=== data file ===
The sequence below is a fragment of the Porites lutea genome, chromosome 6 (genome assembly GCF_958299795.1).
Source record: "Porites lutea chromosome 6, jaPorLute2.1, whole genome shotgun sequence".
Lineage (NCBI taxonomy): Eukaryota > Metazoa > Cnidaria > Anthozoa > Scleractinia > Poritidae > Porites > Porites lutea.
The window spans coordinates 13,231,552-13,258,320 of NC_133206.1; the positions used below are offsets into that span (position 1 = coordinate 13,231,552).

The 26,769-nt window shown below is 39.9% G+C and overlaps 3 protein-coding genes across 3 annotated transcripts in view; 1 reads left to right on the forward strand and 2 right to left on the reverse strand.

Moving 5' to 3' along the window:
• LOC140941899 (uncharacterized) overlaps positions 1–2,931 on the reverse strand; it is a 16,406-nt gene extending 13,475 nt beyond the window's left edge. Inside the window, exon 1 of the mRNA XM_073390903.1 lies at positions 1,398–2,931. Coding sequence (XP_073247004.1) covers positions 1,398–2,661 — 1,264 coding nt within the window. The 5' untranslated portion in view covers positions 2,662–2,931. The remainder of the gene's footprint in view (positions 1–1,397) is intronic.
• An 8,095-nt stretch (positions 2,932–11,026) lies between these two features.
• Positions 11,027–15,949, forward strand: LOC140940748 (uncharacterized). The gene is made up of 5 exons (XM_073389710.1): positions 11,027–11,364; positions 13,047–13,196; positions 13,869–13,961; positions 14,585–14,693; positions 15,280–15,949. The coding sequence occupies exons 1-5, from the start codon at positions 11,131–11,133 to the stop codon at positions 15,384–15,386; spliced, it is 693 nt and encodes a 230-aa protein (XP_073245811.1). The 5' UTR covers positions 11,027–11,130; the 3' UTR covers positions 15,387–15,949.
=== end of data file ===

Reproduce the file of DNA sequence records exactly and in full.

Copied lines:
The sequence below is a fragment of the Porites lutea genome, chromosome 6 (genome assembly GCF_958299795.1).
Source record: "Porites lutea chromosome 6, jaPorLute2.1, whole genome shotgun sequence".
Lineage (NCBI taxonomy): Eukaryota > Metazoa > Cnidaria > Anthozoa > Scleractinia > Poritidae > Porites > Porites lutea.
The window spans coordinates 13,231,552-13,258,320 of NC_133206.1; the positions used below are offsets into that span (position 1 = coordinate 13,231,552).

The 26,769-nt window shown below is 39.9% G+C and overlaps 3 protein-coding genes across 3 annotated transcripts in view; 1 reads left to right on the forward strand and 2 right to left on the reverse strand.

Moving 5' to 3' along the window:
• LOC140941899 (uncharacterized) overlaps positions 1–2,931 on the reverse strand; it is a 16,406-nt gene extending 13,475 nt beyond the window's left edge. Inside the window, exon 1 of the mRNA XM_073390903.1 lies at positions 1,398–2,931. Coding sequence (XP_073247004.1) covers positions 1,398–2,661 — 1,264 coding nt within the window. The 5' untranslated portion in view covers positions 2,662–2,931. The remainder of the gene's footprint in view (positions 1–1,397) is intronic.
• An 8,095-nt stretch (positions 2,932–11,026) lies between these two features.
• Positions 11,027–15,949, forward strand: LOC140940748 (uncharacterized). The gene is made up of 5 exons (XM_073389710.1): positions 11,027–11,364; positions 13,047–13,196; positions 13,869–13,961; positions 14,585–14,693; positions 15,280–15,949. The coding sequence occupies exons 1-5, from the start codon at positions 11,131–11,133 to the stop codon at positions 15,384–15,386; spliced, it is 693 nt and encodes a 230-aa protein (XP_073245811.1). The 5' UTR covers positions 11,027–11,130; the 3' UTR covers positions 15,387–15,949.